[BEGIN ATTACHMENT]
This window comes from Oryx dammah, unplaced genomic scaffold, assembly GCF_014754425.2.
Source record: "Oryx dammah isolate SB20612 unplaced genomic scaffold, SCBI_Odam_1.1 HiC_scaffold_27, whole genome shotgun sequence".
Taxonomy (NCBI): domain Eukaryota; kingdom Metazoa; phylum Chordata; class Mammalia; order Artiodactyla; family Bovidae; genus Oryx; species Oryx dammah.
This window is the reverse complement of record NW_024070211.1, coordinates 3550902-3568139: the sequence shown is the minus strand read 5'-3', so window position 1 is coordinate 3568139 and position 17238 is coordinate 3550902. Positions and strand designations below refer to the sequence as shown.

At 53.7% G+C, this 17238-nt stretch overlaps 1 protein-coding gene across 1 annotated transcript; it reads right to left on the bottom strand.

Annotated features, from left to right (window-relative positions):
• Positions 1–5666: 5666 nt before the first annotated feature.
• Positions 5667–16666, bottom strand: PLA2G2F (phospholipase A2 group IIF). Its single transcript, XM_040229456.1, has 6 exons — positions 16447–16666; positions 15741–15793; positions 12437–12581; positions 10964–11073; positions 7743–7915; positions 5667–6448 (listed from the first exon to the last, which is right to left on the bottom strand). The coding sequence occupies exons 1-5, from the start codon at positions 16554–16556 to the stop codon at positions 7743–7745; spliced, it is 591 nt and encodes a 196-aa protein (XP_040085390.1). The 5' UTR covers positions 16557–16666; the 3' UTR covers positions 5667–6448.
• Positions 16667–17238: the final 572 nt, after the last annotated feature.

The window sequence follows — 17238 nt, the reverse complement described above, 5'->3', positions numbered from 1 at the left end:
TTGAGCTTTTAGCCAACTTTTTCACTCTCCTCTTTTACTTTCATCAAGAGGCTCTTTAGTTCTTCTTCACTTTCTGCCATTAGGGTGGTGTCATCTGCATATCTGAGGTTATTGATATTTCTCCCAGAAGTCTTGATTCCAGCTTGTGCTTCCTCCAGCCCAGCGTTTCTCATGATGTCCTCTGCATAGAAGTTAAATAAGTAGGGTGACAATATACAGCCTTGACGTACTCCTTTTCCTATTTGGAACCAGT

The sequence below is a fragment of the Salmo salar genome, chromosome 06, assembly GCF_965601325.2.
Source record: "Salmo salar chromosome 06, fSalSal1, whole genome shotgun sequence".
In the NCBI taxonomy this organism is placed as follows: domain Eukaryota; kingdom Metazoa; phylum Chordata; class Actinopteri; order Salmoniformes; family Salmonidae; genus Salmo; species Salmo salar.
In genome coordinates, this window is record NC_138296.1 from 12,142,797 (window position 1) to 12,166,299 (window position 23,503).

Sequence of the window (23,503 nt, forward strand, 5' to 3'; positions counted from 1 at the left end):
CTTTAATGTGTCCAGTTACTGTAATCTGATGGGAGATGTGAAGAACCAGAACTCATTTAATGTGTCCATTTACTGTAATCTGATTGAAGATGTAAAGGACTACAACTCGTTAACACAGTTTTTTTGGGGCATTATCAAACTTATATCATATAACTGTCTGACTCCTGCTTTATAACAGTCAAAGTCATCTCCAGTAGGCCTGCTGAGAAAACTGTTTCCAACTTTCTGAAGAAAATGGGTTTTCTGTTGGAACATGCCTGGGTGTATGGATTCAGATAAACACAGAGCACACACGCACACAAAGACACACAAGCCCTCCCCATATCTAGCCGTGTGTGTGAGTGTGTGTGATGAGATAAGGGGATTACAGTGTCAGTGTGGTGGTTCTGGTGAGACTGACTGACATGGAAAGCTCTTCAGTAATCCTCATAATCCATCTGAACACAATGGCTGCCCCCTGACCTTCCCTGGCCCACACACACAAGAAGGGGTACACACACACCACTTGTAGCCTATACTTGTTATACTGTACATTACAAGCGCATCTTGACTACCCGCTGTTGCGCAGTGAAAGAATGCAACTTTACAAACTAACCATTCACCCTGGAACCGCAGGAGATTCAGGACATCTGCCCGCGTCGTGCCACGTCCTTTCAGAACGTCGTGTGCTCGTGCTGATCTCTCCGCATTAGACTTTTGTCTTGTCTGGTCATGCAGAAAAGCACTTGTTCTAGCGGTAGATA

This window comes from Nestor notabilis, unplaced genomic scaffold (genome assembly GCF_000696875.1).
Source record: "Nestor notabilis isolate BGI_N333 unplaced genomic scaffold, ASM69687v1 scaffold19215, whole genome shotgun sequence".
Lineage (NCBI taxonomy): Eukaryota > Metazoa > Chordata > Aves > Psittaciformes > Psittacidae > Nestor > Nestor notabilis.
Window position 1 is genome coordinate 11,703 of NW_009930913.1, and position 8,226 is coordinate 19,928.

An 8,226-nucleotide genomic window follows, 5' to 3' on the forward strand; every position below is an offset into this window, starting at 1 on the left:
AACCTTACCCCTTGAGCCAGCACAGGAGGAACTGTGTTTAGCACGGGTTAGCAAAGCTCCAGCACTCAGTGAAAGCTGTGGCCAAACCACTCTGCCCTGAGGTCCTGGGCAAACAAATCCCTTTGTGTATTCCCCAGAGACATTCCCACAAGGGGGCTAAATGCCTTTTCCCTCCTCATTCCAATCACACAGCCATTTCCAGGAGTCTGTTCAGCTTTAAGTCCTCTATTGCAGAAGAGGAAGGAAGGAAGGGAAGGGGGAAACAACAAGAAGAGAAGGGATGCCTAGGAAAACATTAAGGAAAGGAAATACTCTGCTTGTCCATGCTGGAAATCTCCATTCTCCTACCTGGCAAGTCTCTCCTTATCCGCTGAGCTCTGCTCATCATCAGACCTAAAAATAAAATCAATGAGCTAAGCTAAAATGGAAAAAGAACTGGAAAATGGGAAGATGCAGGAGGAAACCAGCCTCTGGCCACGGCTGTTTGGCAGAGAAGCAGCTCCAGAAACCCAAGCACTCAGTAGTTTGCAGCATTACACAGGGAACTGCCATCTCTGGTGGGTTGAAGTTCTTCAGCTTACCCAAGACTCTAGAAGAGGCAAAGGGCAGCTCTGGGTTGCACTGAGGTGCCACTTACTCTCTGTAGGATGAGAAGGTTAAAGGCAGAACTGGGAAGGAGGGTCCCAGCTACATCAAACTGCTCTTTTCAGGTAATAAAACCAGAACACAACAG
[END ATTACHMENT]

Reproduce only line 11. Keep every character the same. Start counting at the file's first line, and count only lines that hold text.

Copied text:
TTGAGCTTTTAGCCAACTTTTTCACTCTCCTCTTTTACTTTCATCAAGAGGCTCTTTAGTTCTTCTTCACTTTCTGCCATTAGGGTGGTGTCATCTGCATATCTGAGGTTATTGATATTTCTCCCAGAAGTCTTGATTCCAGCTTGTGCTTCCTCCAGCCCAGCGTTTCTCATGATGTCCTCTGCATAGAAGTTAAATAAGTAGGGTGACAATATACAGCCTTGACGTACTCCTTTTCCTATTTGGAACCAGT